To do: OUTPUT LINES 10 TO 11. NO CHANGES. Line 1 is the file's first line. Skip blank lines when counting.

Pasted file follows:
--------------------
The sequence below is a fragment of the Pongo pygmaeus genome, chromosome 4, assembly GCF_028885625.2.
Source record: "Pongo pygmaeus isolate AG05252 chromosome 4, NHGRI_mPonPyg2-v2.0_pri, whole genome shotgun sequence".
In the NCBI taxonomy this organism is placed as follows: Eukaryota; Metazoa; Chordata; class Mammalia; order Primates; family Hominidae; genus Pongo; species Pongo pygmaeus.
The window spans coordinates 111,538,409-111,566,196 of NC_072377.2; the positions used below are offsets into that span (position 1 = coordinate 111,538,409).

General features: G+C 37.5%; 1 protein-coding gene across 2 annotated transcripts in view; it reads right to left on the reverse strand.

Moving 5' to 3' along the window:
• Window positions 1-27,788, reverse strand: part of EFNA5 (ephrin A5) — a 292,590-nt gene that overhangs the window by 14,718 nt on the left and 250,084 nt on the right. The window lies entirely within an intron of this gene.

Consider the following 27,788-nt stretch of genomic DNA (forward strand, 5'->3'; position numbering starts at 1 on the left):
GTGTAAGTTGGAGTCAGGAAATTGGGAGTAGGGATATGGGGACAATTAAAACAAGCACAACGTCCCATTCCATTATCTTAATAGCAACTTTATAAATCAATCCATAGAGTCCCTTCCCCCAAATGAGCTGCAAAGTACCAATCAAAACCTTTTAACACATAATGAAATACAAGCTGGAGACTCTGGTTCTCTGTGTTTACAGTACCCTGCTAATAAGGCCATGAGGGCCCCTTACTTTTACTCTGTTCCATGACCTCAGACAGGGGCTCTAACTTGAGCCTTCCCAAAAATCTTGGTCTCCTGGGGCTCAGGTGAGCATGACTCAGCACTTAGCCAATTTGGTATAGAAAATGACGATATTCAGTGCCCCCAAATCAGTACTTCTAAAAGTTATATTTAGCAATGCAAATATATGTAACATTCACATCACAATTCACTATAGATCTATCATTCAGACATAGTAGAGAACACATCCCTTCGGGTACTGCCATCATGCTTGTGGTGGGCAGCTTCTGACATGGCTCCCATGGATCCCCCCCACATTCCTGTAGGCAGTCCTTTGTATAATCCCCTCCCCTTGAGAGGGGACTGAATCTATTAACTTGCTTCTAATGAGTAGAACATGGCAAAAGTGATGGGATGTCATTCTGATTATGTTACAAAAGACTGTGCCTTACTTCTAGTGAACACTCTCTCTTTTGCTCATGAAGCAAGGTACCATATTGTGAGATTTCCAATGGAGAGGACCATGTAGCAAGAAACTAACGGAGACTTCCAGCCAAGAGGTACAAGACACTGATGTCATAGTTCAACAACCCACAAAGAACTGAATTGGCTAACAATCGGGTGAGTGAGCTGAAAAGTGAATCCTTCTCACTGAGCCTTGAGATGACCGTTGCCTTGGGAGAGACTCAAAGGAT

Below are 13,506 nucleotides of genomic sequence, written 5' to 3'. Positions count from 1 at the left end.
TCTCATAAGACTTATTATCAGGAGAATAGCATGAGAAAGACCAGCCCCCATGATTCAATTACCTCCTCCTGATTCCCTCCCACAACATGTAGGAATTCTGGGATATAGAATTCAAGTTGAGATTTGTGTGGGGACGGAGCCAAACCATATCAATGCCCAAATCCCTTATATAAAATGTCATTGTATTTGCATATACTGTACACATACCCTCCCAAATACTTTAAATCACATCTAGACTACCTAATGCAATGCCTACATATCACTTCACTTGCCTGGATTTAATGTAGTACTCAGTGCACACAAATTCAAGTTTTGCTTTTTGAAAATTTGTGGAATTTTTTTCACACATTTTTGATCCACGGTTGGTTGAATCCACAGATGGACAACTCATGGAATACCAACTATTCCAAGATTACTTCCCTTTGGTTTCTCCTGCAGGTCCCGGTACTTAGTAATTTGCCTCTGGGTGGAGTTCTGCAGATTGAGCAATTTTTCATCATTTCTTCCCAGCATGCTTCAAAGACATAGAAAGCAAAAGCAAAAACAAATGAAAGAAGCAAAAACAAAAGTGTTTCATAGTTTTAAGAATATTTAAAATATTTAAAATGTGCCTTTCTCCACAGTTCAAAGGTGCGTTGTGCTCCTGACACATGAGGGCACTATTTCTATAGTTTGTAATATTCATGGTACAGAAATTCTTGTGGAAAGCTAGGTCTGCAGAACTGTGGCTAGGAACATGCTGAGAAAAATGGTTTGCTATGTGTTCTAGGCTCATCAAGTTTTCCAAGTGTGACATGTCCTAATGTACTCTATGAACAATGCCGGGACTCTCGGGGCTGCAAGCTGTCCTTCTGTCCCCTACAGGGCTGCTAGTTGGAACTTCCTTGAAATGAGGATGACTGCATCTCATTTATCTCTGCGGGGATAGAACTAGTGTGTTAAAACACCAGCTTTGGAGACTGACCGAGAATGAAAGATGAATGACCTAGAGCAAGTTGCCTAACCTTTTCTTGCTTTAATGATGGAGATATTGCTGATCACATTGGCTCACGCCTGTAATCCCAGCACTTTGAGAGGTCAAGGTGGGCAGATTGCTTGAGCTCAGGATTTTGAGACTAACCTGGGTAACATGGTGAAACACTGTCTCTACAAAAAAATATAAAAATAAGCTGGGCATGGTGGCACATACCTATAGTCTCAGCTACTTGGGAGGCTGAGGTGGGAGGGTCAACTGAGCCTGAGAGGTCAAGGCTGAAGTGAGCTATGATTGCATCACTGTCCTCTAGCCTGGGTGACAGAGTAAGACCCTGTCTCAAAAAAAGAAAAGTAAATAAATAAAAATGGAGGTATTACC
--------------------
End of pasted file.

Below are 13,506 nucleotides of genomic sequence, written 5' to 3'. Positions count from 1 at the left end.
TCTCATAAGACTTATTATCAGGAGAATAGCATGAGAAAGACCAGCCCCCATGATTCAATTACCTCCTCCTGATTCCCTCCCACAACATGTAGGAATTCTGGGATATAGAATTCAAGTTGAGATTTGTGTGGGGACGGAGCCAAACCATATCAATGCCCAAATCCCTTATATAAAATGTCATTGTATTTGCATATACTGTACACATACCCTCCCAAATACTTTAAATCACATCTAGACTACCTAATGCAATGCCTACATATCACTTCACTTGCCTGGATTTAATGTAGTACTCAGTGCACACAAATTCAAGTTTTGCTTTTTGAAAATTTGTGGAATTTTTTTCACACATTTTTGATCCACGGTTGGTTGAATCCACAGATGGACAACTCATGGAATACCAACTATTCCAAGATTACTTCCCTTTGGTTTCTCCTGCAGGTCCCGGTACTTAGTAATTTGCCTCTGGGTGGAGTTCTGCAGATTGAGCAATTTTTCATCATTTCTTCCCAGCATGCTTCAAAGACATAGAAAGCAAAAGCAAAAACAAATGAAAGAAGCAAAAACAAAAGTGTTTCATAGTTTTAAGAATATTTAAAATATTTAAAATGTGCCTTTCTCCACAGTTCAAAGGTGCGTTGTGCTCCTGACACATGAGGGCACTATTTCTATAGTTTGTAATATTCATGGTACAGAAATTCTTGTGGAAAGCTAGGTCTGCAGAACTGTGGCTAGGAACATGCTGAGAAAAATGGTTTGCTATGTGTTCTAGGCTCATCAAGTTTTCCAAGTGTGACATGTCCTAATGTACTCTATGAACAATGCCGGGACTCTCGGGGCTGCAAGCTGTCCTTCTGTCCCCTACAGGGCTGCTAGTTGGAACTTCCTTGAAATGAGGATGACTGCATCTCATTTATCTCTGCGGGGATAGAACTAGTGTGTTAAAACACCAGCTTTGGAGACTGACCGAGAATGAAAGATGAATGACCTAGAGCAAGTTGCCTAACCTTTTCTTGCTTTAATGATGGAGATATTGCTGATCACATTGGCTCACGCCTGTAATCCCAGCACTTTGAGAGGTCAAGGTGGGCAGATTGCTTGAGCTCAGGATTTTGAGACTAACCTGGGTAACATGGTGAAACACTGTCTCTACAAAAAAATATAAAAATAAGCTGGGCATGGTGGCACATACCTATAGTCTCAGCTACTTGGGAGGCTGAGGTGGGAGGGTCAACTGAGCCTGAGAGGTCAAGGCTGAAGTGAGCTATGATTGCATCACTGTCCTCTAGCCTGGGTGACAGAGTAAGACCCTGTCTCAAAAAAAGAAAAGTAAATAAATAAAAATGGAGGTATTACC